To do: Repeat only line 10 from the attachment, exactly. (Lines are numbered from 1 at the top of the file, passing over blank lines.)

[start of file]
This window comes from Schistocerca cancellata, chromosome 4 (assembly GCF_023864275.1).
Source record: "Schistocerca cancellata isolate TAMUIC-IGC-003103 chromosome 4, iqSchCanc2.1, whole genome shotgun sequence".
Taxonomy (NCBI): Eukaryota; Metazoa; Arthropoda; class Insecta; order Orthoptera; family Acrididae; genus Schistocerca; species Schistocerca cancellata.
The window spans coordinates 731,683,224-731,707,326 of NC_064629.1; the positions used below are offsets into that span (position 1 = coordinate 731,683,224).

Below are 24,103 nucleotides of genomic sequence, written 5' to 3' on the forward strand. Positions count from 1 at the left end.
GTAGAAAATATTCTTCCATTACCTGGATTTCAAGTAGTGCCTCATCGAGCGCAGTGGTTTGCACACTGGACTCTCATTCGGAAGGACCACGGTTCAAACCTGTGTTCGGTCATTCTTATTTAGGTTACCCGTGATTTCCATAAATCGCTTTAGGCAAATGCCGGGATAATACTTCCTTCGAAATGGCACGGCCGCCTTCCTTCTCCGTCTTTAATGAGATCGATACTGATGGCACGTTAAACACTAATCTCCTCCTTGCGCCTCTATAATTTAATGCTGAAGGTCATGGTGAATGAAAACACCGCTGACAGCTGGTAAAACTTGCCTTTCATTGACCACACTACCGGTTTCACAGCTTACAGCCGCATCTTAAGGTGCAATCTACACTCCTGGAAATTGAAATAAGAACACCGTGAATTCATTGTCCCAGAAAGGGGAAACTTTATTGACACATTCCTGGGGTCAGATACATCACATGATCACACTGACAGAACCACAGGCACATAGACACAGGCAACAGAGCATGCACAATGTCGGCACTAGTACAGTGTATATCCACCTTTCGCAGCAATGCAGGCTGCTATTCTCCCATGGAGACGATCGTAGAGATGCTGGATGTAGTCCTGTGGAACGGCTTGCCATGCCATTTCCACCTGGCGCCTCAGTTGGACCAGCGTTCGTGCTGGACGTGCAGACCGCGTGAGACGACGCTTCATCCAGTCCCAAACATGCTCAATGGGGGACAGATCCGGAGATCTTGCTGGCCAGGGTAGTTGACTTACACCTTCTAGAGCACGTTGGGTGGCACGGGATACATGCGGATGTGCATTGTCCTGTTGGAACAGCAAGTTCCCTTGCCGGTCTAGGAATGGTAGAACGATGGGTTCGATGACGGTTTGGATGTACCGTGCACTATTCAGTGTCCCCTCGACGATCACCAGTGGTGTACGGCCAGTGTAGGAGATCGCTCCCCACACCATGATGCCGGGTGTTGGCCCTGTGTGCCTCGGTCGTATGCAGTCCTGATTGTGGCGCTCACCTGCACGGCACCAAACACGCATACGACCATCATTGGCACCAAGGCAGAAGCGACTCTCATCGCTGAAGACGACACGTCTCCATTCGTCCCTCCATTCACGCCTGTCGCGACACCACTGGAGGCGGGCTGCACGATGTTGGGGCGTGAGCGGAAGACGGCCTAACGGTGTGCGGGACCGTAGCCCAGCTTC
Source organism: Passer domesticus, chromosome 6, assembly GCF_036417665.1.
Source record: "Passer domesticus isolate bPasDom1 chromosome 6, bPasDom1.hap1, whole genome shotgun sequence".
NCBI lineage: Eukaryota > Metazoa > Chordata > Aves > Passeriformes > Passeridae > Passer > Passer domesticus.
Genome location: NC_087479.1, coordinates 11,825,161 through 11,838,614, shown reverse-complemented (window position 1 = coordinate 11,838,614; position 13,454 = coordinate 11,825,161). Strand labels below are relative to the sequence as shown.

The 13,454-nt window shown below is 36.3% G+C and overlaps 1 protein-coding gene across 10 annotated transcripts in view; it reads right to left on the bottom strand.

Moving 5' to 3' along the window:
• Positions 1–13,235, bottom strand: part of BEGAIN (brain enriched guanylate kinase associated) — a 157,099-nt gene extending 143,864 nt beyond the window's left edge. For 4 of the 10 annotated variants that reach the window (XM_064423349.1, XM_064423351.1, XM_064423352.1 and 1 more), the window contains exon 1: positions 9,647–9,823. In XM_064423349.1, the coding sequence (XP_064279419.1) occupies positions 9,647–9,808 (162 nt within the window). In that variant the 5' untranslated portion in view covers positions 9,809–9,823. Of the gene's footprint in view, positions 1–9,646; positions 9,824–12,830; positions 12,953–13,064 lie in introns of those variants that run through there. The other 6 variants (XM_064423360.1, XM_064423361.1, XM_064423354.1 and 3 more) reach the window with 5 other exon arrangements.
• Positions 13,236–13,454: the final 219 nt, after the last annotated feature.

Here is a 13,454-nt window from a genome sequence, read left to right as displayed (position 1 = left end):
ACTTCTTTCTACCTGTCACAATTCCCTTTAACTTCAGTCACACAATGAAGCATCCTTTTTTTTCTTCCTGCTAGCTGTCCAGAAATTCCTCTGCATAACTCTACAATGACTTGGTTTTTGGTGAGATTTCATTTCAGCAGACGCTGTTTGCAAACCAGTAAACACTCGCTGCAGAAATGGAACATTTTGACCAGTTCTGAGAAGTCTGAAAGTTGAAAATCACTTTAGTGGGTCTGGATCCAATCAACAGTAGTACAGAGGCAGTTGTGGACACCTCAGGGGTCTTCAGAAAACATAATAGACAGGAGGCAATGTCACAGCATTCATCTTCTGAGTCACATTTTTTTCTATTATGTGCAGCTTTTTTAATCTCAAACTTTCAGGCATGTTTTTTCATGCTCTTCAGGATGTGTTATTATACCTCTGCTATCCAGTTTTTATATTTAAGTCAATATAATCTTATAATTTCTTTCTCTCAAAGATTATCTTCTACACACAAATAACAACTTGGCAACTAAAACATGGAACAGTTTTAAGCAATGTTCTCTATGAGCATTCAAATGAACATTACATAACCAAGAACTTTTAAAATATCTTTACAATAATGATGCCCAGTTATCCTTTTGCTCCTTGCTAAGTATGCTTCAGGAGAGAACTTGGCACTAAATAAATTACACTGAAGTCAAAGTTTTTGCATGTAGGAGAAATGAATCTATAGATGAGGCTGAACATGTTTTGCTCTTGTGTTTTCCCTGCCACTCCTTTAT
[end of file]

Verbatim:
Genome location: NC_087479.1, coordinates 11,825,161 through 11,838,614, shown reverse-complemented (window position 1 = coordinate 11,838,614; position 13,454 = coordinate 11,825,161). Strand labels below are relative to the sequence as shown.